Since his gold medal win at the Thirteenth Van Cliburn International Piano Competition in 2009, Zhang Haochen has captivated audiences in the United States, Europe, and Asia with a unique combination of deep musical sensitivity, fearless imagination, and spectacular virtuosity. In 2017, Haochen received the prestigious Avery Fisher Career Grant, which recognizes talented musicians with the potential for a major career in music.
Haochen has already appeared with many of the world’s leading festivals and orchestras including the BBC Proms with Long Yu and the China Philharmonic; the Munich Philharmonic with the late Lorin Maazel in a sold-out tour in Munich and China; The Philadelphia Orchestra with Yannick Nézet-Séguin; the Sydney Symphony and David Robertson in a China tour; and the NDR Hamburg and Thomas Hengelbrock in a tour of Tokyo, Beijing, and Shanghai.
Highlights of this summer include performances with The Philadelphia Orchestra at Bravo! Vail Music Festival and the National Orchestra of Metz at Het Concertgebouw, and a recital at the International Keyboard Odyssiad & Festival, among others. In the 2022-23 season, Haochen joins the Filarmonica della Scala, NHK Symphony Orchestra, Staatskapelle Dresden, Staatskapelle Berlin, Festival Orchestra of Arizona MusicFest, Hong Kong Philharmonic, and Memphis Symphony Orchestra, along with the Chinese symphonies of Shanghai and Guangzhou, plus China Philharmonic Orchestra with Maestro Long Yu. He additionally gives North American tours with the Dover Quartet and makes recital appearances at the Chopin Society and in Asia.
In recent seasons, Haochen debuted with the New York Philharmonic, Lucerne Festival Orchestra and Orchestre Philharmonique de Radio France, toured Asia with The Philadelphia Orchestra, and performed with the Dover Quartet at Kennedy Center. He has given extensive recital and concerto tours in Asia with performances in China, Hong Kong, and Japan. In October 2017, Haochen gave a concerto performance at Carnegie Hall with the NCPA Orchestra, which was followed by his recital debut at Carnegie’s Zankel Hall.
In October 2022, Haochen released his album on BIS performing the complete Beethoven piano concertos with the Philadelphia Orchestra conducted by Nathalie Stutzmann. The two other studio albums also released by this Nordic label: his debut concerto album released in July 2019, performing Prokofiev's Piano Concerto No. 2 and Tchaikovsky’s first piano concerto with the Lahti Symphony Orchestra under Dima Slobodeniouk; and his first solo album was released in February 2017, which including works by Schumann, Brahms, Janáček and Liszt.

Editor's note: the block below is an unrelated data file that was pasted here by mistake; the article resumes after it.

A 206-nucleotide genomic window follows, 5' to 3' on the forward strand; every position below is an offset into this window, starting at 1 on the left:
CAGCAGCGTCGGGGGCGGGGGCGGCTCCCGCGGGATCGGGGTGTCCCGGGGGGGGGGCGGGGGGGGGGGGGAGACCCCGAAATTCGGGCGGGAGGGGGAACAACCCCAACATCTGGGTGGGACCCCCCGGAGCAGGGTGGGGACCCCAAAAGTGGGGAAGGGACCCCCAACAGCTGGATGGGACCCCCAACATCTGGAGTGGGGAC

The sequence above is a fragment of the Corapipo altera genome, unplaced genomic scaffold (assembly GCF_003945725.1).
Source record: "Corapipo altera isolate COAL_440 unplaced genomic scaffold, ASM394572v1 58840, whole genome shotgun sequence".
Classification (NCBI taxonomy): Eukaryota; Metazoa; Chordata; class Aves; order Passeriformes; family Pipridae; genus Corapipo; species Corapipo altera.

Zhang Haochen has performed with Munich Philharmonic, London Symphony, London Philharmonic, Frankfurt Radio, San Francisco Symphony, Los Angeles Philharmonic, Seattle Symphony, Israel Philharmonic, Orchestre National du Capitole de Toulouse, L'Orchestre Philharmonique de Radio France, Sydney Symphony, Japan Philharmonic, Singapore Symphony, Mariinsky Orchestra, Warsaw Philharmonic, Taiwan Philharmonic, and Hong Kong Philharmonic orchestras, among others. In recital, he has performed at Spivey Hall, La Jolla Music Society, Cliburn Concerts, and Wolf Trap Discovery Series, among others.
Haochen is an avid chamber musician, collaborating with colleagues such as the Dover, Shanghai, Tokyo, and Brentano Quartets. He is frequently invited by chamber music festivals in the United States including the Santa Fe Chamber Music Festival and La Jolla Summerfest.
Haochen’s performances at the Cliburn Competition were released to critical acclaim by Harmonia Mundi in 2009. He is featured in Peter Rosen’s award-winning documentary chronicling the 2009 Cliburn Competition, A Surprise in Texas.
Haochen is a graduate of the Curtis Institute of Music in Philadelphia where he studied under Gary Graffman. He has also been studying periodically with Andreas Haefliger in Vienna. He was previously trained at the Shanghai Conservatory of Music and the Shenzhen Arts School, where he was admitted in 2001 at the age of 11 to study with Professor Dan Zhaoyi.